An old saying points out that a mother’s work is never done, but preparing for your little one’s arrival needn’t be an everlasting chore. Throughout the course of nine months, pregnancy can be both a time of eager anticipation as well as intentional planning and preparation for a new life. This is good news for the woman who feels overwhelmed by the changes taking place within her body. After all, you may not have control over your hormones and how your body responds to pregnancy, but you have much you can do to ensure that the process is safe and enjoyable!
Start taking prenatal vitamins. Downing a daily vitamin is a simple measure you can put in place to improve the health of both you and your baby. Getting enough folic acid, in particular, is critical throughout the first trimester, as it greatly reduces the likelihood of neural tube defects such as spina bifida.
Establish prenatal care with a physician or midwife. If you haven’t figured out who to be seen by yet, start doing some research. Ask family and friends for recommendations and consult with your insurance provider for a listing of preferred providers as well. Once you’ve found “the one,” prepare for your first exam. Your doctor will want to know the first day of your last period to determine your due date, as well as any family history regarding genetic abnormalities or chronic conditions. Keep a running list of questions on hand to present at your appointment as well. If you have been on any medications prior to pregnancy, consult with your physician about further use and its impact on your pregnancy.
Develop healthy habits. If you smoke or drink, you’ll never find a better time to kick the habit. Smoking has been linked to numerous complications, including placenta detachment, stunted fetal growth, preterm labor and even miscarriage. Drinking throughout pregnancy may cause low birth weight but also can have a longstanding impact on a child’s development, including learning disabilities, delayed speech and ADHD. Healthy lifestyle choices aren’t just limited to saying no to certain things. Wellness is also about intentionally seeking a healthy lifestyle. Eat a well-rounded diet full of fruits and vegetables and remember to stay hydrated.
Allow yourself to rest. If you’re exhausted, you’re not alone. “The first trimester can be tough,” Olathe Medical Center practitioner Emily Mathiesen, MD, says. “Lots of women are nauseated and significantly fatigued in early pregnancy. Your doctor can help with anti-nausea medications, and ultimately both symptoms almost always improve by the second semester.”
“The second trimester is usually a nice time—no longer nauseated and not uncomfortably pregnant yet,” Dr. Mathiesen says. “Enjoy this time getting ready for Baby!”
Sign up for prenatal fitness classes. Pregnancy isn’t the time to set new fitness goals, but that doesn’t mean you should quit working out altogether. Be on the lookout for fitness classes offered specifically for pregnant mamas, such as water aerobics, yoga or dance. Signing up for a class gives you the opportunity to bond with other pregnant moms while also being held accountable to stay the course with a fitness regimen throughout your pregnancy.
Decide whether or not you want to know the sex of your baby. Some parents wish to experience the ultimate surprise at birth while others feel a heads-up settles expectations and helps with preparing for Baby’s arrival. There is no right or wrong answer—as long as you have one when the technician asks for your preference!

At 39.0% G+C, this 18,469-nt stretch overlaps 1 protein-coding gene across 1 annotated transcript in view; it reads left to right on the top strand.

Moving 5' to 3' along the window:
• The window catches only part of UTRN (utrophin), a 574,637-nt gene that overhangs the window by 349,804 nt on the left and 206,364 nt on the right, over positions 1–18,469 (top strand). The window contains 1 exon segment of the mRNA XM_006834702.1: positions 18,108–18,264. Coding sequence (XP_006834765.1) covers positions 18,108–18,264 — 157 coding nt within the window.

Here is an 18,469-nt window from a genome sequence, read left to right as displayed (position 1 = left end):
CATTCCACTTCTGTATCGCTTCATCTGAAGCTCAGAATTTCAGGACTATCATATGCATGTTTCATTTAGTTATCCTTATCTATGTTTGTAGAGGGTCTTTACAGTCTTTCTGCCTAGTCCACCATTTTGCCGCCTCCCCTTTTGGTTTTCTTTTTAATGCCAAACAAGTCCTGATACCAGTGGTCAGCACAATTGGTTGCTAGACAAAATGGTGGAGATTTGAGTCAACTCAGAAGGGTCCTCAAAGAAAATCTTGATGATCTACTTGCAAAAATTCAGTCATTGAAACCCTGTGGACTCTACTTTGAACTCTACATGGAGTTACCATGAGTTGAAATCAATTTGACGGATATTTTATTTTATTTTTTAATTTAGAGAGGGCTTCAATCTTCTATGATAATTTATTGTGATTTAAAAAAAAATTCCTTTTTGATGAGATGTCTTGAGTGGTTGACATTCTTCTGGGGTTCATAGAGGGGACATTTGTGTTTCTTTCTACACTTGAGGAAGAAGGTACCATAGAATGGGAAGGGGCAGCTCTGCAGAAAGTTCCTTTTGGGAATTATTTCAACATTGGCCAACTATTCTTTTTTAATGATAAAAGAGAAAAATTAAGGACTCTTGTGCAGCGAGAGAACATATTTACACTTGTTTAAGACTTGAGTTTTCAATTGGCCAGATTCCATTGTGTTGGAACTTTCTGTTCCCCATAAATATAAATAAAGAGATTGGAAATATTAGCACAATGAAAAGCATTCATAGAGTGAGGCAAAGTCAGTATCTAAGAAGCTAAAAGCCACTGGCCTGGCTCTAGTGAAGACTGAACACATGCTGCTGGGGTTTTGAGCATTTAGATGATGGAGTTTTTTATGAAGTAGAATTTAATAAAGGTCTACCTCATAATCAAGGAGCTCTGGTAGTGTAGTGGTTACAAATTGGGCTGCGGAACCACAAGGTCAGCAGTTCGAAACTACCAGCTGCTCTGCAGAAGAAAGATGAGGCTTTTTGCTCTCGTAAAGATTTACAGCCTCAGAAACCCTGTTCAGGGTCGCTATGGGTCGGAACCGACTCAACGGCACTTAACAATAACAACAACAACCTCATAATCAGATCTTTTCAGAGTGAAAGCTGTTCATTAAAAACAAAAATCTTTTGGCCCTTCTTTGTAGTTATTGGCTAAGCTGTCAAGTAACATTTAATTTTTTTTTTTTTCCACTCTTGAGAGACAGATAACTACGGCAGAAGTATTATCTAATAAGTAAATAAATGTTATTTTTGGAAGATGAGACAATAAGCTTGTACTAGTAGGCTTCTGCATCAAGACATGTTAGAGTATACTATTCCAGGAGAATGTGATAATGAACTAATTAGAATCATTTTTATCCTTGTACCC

Read books and attend classes about pregnancy, labor and delivery, breastfeeding and infant care. Theories abound on how to labor, feed and care for a newborn. Now is the time to start researching them all. Classes can fill up quickly, which means your second trimester is the perfect time to sign up. Your hospital system may have classes, though you also may wish to take specialized classes off site, such as sessions on Lamaze or the Bradley Method.
Plan a babymoon. Life is going to change drastically in a short time. Celebrate while you still have that with-child glow yet aren’t uncomfortably waddling about (also keep in mind, many physicians and airlines have restrictions for women flying after 36 weeks). If your budget or doctor’s orders keep you homebound, aim for a staycation and check out KCParent.com for a listing of ways to rock an in-town vacation.
Prepare for baby showers. Accepting a friend’s, relative’s or coworker’s offer to throw a baby shower is customary, but you can contribute to the effort by building up a baby registry, sharing your baby nursery’s theme or compiling a guest list.
Change your rings. Having swollen fingers by this point in your pregnancy is normal—even expected. Make sure to take any rings off before they get stuck. If the thought of going without a beloved ring, such as a wedding band, has you singing the blues, place it on a necklace where it can be displayed close to your heart. Or if you prefer to wear a temporary replacement, look into silicone bands like Enso rings.
Create a birth plan. Plan ahead and communicate to your doctor about whom you would like to have present in the delivery room, as well as what pain management techniques you prefer.
Get ready for Baby. Pack your hospital bag, install the car seat, wash all nursery bed linens and layettes, stock up on pantry items and prepare freezer meals.
Rest. Don’t underestimate the benefit of resting before your baby is born. Your body is hard at work and needs extra grace. “The last few weeks of pregnancy seem to go on forever, but try to enjoy this time before your little one arrives,” Dr. Mathiesen says.
Lauren Greenlee is a mom of three who delivered her babies in a hospital setting, birthing center and home. She writes from her Olathe home.
As always, please consult your health care provider with any questions or concerns.